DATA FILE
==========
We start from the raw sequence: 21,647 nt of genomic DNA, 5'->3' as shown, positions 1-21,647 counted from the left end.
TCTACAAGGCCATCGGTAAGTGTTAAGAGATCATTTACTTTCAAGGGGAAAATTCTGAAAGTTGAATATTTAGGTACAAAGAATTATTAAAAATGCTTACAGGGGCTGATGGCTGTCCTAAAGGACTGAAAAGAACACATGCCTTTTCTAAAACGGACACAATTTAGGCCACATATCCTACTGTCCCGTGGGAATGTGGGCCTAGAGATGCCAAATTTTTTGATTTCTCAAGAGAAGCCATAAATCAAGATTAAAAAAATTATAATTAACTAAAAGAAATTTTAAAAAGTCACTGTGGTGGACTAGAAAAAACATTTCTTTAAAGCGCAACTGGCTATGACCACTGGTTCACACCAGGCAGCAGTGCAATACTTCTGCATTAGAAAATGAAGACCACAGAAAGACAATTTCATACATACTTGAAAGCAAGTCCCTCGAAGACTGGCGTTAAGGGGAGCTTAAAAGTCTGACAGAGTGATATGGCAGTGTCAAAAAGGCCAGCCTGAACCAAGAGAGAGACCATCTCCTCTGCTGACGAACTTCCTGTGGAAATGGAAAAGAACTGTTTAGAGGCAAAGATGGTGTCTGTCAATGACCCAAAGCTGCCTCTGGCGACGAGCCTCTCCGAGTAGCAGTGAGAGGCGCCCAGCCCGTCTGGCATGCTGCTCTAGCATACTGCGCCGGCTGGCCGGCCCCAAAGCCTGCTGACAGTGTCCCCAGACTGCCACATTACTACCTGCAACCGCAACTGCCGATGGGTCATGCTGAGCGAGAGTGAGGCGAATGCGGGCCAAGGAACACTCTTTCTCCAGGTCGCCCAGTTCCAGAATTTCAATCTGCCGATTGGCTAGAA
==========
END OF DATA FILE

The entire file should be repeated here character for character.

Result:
We start from the raw sequence: 21,647 nt of genomic DNA, 5'->3' as shown, positions 1-21,647 counted from the left end.
TCTACAAGGCCATCGGTAAGTGTTAAGAGATCATTTACTTTCAAGGGGAAAATTCTGAAAGTTGAATATTTAGGTACAAAGAATTATTAAAAATGCTTACAGGGGCTGATGGCTGTCCTAAAGGACTGAAAAGAACACATGCCTTTTCTAAAACGGACACAATTTAGGCCACATATCCTACTGTCCCGTGGGAATGTGGGCCTAGAGATGCCAAATTTTTTGATTTCTCAAGAGAAGCCATAAATCAAGATTAAAAAAATTATAATTAACTAAAAGAAATTTTAAAAAGTCACTGTGGTGGACTAGAAAAAACATTTCTTTAAAGCGCAACTGGCTATGACCACTGGTTCACACCAGGCAGCAGTGCAATACTTCTGCATTAGAAAATGAAGACCACAGAAAGACAATTTCATACATACTTGAAAGCAAGTCCCTCGAAGACTGGCGTTAAGGGGAGCTTAAAAGTCTGACAGAGTGATATGGCAGTGTCAAAAAGGCCAGCCTGAACCAAGAGAGAGACCATCTCCTCTGCTGACGAACTTCCTGTGGAAATGGAAAAGAACTGTTTAGAGGCAAAGATGGTGTCTGTCAATGACCCAAAGCTGCCTCTGGCGACGAGCCTCTCCGAGTAGCAGTGAGAGGCGCCCAGCCCGTCTGGCATGCTGCTCTAGCATACTGCGCCGGCTGGCCGGCCCCAAAGCCTGCTGACAGTGTCCCCAGACTGCCACATTACTACCTGCAACCGCAACTGCCGATGGGTCATGCTGAGCGAGAGTGAGGCGAATGCGGGCCAAGGAACACTCTTTCTCCAGGTCGCCCAGTTCCAGAATTTCAATCTGCCGATTGGCTAGAA